Bibio is Stephen Wilkinson, a young composer, producer, and folk auteur from Black Country central England.  He has a new record on Mush, called Vignetting the Compost.  In it he seems to be splitting time between field recording bugs, winds, lake shores, and all manner of small flapping things, and pillaging Incredible String Band recordings.  It's a lovely lofi wistful piece of artifice the affect of which is not unlike that of The Books, where existential innuendo and aimless nostalgia are housed in the body of a wizened old twanger.  That said, Bibio's got his own, blissed out but hyper musical persona.  If I ever did take a fishing trip with my grandfather in central England (supposedly the source of the name Bibio comes from a fishing lure his grandfather used to make), I would hope the soundtrack would be like this.  That said, I can only imaginatively entertain this mythologized scenario for so long.  Sometimes it begins to look plainly old fashioned. Take the excessive reversing of waveforms for example (i.e. where a sound is heard backwards).  It's not that the reference to 60's experimental psychedelia is a problem, it's just that it's used so frequently and in such obvious contexts (strings, guitars) that it starts to sound like a crutch.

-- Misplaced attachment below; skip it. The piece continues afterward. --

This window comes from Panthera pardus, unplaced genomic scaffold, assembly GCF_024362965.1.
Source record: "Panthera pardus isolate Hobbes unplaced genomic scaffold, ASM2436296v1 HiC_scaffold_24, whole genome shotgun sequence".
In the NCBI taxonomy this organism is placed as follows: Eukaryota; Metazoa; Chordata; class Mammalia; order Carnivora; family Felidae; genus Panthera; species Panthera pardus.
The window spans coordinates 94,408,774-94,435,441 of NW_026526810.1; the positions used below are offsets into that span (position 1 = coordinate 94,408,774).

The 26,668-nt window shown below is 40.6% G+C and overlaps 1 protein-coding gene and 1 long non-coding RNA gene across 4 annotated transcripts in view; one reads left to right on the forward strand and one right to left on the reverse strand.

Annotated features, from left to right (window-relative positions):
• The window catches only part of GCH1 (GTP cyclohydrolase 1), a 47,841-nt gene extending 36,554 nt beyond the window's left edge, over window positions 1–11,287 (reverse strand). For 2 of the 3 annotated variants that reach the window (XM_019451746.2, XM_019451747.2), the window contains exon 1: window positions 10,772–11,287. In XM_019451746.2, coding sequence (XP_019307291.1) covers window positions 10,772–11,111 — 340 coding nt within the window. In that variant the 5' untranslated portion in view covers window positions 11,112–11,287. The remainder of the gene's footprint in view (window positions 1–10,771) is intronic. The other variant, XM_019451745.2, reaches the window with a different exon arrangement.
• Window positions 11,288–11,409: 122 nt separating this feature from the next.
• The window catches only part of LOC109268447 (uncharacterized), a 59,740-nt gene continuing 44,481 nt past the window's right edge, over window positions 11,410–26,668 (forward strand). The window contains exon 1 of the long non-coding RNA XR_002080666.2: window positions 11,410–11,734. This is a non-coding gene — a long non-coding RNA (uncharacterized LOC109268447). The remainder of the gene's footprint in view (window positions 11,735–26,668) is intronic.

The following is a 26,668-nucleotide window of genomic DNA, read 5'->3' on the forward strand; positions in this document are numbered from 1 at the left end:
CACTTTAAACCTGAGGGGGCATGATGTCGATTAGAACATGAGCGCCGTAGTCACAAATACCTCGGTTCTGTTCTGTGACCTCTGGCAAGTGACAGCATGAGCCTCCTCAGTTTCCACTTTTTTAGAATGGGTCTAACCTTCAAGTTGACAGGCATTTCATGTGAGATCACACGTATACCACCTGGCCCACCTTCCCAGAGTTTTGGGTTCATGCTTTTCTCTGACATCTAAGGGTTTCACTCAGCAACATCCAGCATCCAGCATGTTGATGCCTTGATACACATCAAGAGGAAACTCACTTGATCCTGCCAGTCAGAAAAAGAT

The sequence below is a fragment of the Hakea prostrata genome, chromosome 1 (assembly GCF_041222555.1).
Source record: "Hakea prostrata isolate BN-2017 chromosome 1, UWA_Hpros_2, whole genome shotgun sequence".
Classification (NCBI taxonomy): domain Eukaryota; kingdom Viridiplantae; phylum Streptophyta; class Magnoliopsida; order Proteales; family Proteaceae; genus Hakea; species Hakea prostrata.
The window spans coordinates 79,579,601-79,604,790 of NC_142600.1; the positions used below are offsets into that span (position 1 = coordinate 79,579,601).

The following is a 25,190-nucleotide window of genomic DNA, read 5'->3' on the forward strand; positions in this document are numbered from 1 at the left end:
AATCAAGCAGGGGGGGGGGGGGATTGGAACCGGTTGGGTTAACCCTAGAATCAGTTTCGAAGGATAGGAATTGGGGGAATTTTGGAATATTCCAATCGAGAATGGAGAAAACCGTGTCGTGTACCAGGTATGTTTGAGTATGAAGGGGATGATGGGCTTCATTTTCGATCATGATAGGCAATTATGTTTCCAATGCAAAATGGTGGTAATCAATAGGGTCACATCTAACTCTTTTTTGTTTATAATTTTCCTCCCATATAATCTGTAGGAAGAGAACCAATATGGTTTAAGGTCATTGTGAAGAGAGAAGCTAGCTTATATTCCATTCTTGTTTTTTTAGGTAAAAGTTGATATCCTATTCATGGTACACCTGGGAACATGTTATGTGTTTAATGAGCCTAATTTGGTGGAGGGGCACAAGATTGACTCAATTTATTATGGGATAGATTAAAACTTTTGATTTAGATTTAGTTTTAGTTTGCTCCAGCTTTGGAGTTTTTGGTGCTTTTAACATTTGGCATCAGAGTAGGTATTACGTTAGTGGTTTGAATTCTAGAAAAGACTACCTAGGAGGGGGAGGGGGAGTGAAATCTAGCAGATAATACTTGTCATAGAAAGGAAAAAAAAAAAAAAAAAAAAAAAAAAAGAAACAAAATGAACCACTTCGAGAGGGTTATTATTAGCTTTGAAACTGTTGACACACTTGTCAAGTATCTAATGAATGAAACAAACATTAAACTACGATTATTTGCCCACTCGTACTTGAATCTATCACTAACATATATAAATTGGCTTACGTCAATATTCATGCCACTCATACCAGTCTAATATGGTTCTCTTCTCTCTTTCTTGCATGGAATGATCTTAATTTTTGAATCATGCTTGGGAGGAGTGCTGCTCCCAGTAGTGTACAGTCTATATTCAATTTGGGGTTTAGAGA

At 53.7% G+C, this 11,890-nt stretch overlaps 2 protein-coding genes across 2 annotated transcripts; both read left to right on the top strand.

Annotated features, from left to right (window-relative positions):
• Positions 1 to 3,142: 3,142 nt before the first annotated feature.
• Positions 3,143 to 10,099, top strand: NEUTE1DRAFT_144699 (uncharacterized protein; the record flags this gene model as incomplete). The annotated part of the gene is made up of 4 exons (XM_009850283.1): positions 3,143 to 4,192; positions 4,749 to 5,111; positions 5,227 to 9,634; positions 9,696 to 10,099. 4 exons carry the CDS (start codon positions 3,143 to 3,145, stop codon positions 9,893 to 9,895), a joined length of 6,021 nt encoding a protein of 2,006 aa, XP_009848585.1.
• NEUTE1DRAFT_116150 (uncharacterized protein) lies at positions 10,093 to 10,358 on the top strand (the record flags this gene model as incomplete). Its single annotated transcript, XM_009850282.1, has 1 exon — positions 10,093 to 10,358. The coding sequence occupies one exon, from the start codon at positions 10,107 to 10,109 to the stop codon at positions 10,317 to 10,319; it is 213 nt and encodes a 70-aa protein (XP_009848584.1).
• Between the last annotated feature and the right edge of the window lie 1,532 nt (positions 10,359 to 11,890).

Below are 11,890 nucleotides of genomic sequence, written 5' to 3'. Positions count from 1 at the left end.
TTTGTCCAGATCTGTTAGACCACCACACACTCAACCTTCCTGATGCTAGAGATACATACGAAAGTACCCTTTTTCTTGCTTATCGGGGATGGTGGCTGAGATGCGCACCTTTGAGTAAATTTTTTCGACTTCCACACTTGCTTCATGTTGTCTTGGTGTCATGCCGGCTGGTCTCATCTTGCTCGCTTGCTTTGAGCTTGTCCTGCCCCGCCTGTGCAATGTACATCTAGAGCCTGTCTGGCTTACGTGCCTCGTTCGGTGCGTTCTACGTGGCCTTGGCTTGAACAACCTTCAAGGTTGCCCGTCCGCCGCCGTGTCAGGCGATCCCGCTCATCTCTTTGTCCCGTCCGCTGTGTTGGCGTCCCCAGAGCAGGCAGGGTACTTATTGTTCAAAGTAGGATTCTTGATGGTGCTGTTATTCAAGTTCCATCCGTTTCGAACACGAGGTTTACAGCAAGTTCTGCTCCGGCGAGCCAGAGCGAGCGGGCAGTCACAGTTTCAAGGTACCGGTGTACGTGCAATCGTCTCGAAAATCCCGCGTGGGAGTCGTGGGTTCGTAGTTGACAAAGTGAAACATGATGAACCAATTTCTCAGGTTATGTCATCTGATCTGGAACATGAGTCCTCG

Or take some of the tracks with vocals ("Great are the Piths", "Mr. and Mrs. Compost"); it's fine to emulate the tone of Art Garfunkel, but don't act like that correlates with how memorable a melody is.  The tracks with vocals also in a way give the lie to the majority of the album that doesn't have lyrics.  Why didn't he write vocal parts for every song?  Are the songs with vocals meant to be centerpieces, or at least bear more weight, and if so, why do the vocal parts sound so much like an afterthought?  One of my composition teachers always said that no matter what, when a human voice is introduced into a piece of music, it will be the center of gravity for every other moment or element in the rest of the piece.  Its absence, even, should be defined not as the moment where the voice stops and the instruments continue, but where we begin to wait for the voice to return.  Bibio treats voices like just another patch of color in a delicately sewn quilt, or a reference point to an indefinite past.  It's not someone singing, it's the memory of what it sounds like when someone sings.  This self-referentiality is attractive in the way that vanitas stlye still life is; it cooly offers up a tangible vision of life which is actually hypostatizing as a vision of the inevitability of death.  This is ultimately corrosive of Bibio's true aim, which is not to revisit something that has died and lies curdled in our memory but to re-envision it as a fruit on the vine (at least if I am to believe the album art).  There are moments on this record that spring with this in mind, such as the lilting "Weekend Wildfire", the haunting "Under the Pier", or the playful "Doppleton".  But there is such a wealth of decomposing items, awaiting their rebirth in fresh soil, that the record becomes mildly creepy, and not in a good way, smelling of mothballs before it had even been worn.  

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